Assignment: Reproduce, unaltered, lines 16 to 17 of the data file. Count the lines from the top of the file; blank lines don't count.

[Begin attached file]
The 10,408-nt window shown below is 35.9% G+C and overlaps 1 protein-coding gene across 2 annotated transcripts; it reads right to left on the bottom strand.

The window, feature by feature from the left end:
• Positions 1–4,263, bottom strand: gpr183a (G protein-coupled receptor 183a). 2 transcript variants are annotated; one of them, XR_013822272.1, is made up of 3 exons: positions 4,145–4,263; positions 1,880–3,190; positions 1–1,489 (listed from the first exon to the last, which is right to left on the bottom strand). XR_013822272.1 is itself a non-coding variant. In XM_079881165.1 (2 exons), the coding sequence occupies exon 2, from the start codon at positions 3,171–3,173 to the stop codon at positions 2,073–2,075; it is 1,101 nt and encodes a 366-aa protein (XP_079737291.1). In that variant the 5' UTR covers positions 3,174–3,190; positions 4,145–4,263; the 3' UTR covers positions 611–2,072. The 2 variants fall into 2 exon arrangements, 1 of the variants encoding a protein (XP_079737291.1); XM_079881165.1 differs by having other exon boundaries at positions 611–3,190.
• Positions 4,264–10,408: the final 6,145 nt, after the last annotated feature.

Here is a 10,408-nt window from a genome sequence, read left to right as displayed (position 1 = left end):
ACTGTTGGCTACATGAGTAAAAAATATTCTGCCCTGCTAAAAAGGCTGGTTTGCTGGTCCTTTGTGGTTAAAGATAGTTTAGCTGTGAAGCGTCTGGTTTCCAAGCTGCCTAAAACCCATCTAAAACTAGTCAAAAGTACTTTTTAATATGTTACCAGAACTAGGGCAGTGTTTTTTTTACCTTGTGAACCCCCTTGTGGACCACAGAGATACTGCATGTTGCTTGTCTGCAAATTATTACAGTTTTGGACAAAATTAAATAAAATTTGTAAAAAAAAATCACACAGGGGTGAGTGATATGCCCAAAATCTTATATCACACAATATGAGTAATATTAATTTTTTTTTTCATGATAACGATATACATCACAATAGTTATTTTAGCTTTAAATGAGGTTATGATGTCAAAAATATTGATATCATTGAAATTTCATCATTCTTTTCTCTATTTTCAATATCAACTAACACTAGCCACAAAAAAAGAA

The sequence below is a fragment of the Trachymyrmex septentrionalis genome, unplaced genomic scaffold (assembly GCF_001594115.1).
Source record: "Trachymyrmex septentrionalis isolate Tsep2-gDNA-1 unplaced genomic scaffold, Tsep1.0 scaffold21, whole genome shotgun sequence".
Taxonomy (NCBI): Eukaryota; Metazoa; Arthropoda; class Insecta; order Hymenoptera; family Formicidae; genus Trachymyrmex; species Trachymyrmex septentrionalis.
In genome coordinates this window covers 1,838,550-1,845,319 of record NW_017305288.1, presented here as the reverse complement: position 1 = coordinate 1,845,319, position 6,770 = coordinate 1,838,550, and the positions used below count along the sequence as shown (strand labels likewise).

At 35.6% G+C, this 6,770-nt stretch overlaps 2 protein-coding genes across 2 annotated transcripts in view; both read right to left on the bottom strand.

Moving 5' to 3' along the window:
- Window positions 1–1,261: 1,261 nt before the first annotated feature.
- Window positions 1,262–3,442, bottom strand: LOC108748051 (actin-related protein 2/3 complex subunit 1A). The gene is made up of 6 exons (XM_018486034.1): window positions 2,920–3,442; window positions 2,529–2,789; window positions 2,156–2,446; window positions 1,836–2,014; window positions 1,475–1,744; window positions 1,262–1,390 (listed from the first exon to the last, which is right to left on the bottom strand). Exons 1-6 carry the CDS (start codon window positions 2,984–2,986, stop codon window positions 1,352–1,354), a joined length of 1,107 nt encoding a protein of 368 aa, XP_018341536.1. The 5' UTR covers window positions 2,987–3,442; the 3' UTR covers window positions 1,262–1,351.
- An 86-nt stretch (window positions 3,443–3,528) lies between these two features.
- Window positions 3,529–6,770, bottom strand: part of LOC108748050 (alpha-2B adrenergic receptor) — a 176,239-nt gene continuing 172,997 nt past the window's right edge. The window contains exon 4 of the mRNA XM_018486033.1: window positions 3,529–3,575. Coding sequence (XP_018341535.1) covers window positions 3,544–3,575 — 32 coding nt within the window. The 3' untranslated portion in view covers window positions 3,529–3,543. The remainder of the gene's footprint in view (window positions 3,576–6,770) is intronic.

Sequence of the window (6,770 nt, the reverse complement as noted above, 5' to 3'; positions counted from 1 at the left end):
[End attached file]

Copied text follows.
- Window positions 3,529–6,770, bottom strand: part of LOC108748050 (alpha-2B adrenergic receptor) — a 176,239-nt gene continuing 172,997 nt past the window's right edge. The window contains exon 4 of the mRNA XM_018486033.1: window positions 3,529–3,575. Coding sequence (XP_018341535.1) covers window positions 3,544–3,575 — 32 coding nt within the window. The 3' untranslated portion in view covers window positions 3,529–3,543. The remainder of the gene's footprint in view (window positions 3,576–6,770) is intronic.

Sequence of the window (6,770 nt, the reverse complement as noted above, 5' to 3'; positions counted from 1 at the left end):